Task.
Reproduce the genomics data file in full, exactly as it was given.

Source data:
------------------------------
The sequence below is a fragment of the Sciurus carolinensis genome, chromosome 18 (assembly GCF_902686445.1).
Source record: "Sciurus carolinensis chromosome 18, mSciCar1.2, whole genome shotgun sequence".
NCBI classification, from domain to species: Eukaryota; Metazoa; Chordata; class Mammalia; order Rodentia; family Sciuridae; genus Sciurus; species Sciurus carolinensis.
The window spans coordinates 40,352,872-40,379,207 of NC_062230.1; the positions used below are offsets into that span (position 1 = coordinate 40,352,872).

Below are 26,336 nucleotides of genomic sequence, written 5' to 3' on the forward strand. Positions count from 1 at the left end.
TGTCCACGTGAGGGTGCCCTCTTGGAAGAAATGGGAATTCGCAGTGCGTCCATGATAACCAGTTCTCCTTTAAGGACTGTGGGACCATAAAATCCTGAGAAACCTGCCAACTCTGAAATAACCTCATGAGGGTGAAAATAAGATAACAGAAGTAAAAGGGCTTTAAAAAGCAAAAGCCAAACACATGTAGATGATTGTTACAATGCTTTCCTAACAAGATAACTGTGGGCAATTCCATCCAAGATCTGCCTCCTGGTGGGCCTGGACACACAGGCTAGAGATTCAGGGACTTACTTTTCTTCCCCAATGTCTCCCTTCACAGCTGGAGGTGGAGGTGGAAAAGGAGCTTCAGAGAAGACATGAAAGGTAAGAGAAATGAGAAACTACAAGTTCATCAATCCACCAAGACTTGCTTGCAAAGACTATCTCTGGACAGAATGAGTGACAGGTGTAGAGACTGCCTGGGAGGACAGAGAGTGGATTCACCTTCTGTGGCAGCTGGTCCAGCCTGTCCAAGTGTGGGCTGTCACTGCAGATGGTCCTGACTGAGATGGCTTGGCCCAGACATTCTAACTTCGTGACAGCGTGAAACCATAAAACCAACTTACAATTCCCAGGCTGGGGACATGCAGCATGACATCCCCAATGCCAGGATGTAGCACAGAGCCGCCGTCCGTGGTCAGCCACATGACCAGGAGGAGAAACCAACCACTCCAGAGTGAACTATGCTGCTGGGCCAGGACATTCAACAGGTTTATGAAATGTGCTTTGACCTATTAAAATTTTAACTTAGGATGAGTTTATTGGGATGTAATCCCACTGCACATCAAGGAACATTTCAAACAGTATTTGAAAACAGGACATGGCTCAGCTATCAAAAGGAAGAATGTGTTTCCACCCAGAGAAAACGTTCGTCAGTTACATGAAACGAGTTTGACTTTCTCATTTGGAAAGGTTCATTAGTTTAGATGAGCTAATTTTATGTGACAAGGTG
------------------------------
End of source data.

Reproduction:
The sequence below is a fragment of the Sciurus carolinensis genome, chromosome 18 (assembly GCF_902686445.1).
Source record: "Sciurus carolinensis chromosome 18, mSciCar1.2, whole genome shotgun sequence".
NCBI classification, from domain to species: Eukaryota; Metazoa; Chordata; class Mammalia; order Rodentia; family Sciuridae; genus Sciurus; species Sciurus carolinensis.
The window spans coordinates 40,352,872-40,379,207 of NC_062230.1; the positions used below are offsets into that span (position 1 = coordinate 40,352,872).

Below are 26,336 nucleotides of genomic sequence, written 5' to 3' on the forward strand. Positions count from 1 at the left end.
TGTCCACGTGAGGGTGCCCTCTTGGAAGAAATGGGAATTCGCAGTGCGTCCATGATAACCAGTTCTCCTTTAAGGACTGTGGGACCATAAAATCCTGAGAAACCTGCCAACTCTGAAATAACCTCATGAGGGTGAAAATAAGATAACAGAAGTAAAAGGGCTTTAAAAAGCAAAAGCCAAACACATGTAGATGATTGTTACAATGCTTTCCTAACAAGATAACTGTGGGCAATTCCATCCAAGATCTGCCTCCTGGTGGGCCTGGACACACAGGCTAGAGATTCAGGGACTTACTTTTCTTCCCCAATGTCTCCCTTCACAGCTGGAGGTGGAGGTGGAAAAGGAGCTTCAGAGAAGACATGAAAGGTAAGAGAAATGAGAAACTACAAGTTCATCAATCCACCAAGACTTGCTTGCAAAGACTATCTCTGGACAGAATGAGTGACAGGTGTAGAGACTGCCTGGGAGGACAGAGAGTGGATTCACCTTCTGTGGCAGCTGGTCCAGCCTGTCCAAGTGTGGGCTGTCACTGCAGATGGTCCTGACTGAGATGGCTTGGCCCAGACATTCTAACTTCGTGACAGCGTGAAACCATAAAACCAACTTACAATTCCCAGGCTGGGGACATGCAGCATGACATCCCCAATGCCAGGATGTAGCACAGAGCCGCCGTCCGTGGTCAGCCACATGACCAGGAGGAGAAACCAACCACTCCAGAGTGAACTATGCTGCTGGGCCAGGACATTCAACAGGTTTATGAAATGTGCTTTGACCTATTAAAATTTTAACTTAGGATGAGTTTATTGGGATGTAATCCCACTGCACATCAAGGAACATTTCAAACAGTATTTGAAAACAGGACATGGCTCAGCTATCAAAAGGAAGAATGTGTTTCCACCCAGAGAAAACGTTCGTCAGTTACATGAAACGAGTTTGACTTTCTCATTTGGAAAGGTTCATTAGTTTAGATGAGCTAATTTTATGTGACAAGGTG